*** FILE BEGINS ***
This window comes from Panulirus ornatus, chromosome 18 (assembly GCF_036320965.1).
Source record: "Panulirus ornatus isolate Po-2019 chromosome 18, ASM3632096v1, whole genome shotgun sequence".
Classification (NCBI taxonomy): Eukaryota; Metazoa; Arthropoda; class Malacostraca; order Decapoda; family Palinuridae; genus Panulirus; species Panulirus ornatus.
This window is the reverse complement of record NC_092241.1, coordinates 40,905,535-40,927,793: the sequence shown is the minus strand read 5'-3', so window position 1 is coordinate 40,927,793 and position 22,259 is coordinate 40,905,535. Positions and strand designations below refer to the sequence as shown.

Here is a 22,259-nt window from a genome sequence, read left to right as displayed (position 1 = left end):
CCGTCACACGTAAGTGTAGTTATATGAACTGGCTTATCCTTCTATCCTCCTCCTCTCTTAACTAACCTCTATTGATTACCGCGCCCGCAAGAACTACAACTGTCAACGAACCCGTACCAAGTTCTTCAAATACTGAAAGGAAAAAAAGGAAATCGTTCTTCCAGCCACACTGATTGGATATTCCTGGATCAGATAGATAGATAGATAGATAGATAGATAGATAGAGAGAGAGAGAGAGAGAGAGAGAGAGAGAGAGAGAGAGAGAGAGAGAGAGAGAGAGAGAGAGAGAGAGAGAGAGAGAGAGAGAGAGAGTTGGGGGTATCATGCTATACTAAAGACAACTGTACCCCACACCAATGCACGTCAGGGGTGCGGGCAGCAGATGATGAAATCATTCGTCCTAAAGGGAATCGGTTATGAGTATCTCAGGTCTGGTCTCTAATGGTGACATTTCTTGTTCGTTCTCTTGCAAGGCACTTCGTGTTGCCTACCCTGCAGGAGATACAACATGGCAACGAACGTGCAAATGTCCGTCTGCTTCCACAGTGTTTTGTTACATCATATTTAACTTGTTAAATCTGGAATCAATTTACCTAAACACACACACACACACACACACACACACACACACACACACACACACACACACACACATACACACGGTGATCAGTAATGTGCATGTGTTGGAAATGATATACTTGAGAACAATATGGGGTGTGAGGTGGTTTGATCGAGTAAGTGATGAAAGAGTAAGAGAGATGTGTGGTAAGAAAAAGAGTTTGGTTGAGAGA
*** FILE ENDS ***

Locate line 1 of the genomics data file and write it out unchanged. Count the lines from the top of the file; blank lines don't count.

This window comes from Panulirus ornatus, chromosome 18 (assembly GCF_036320965.1).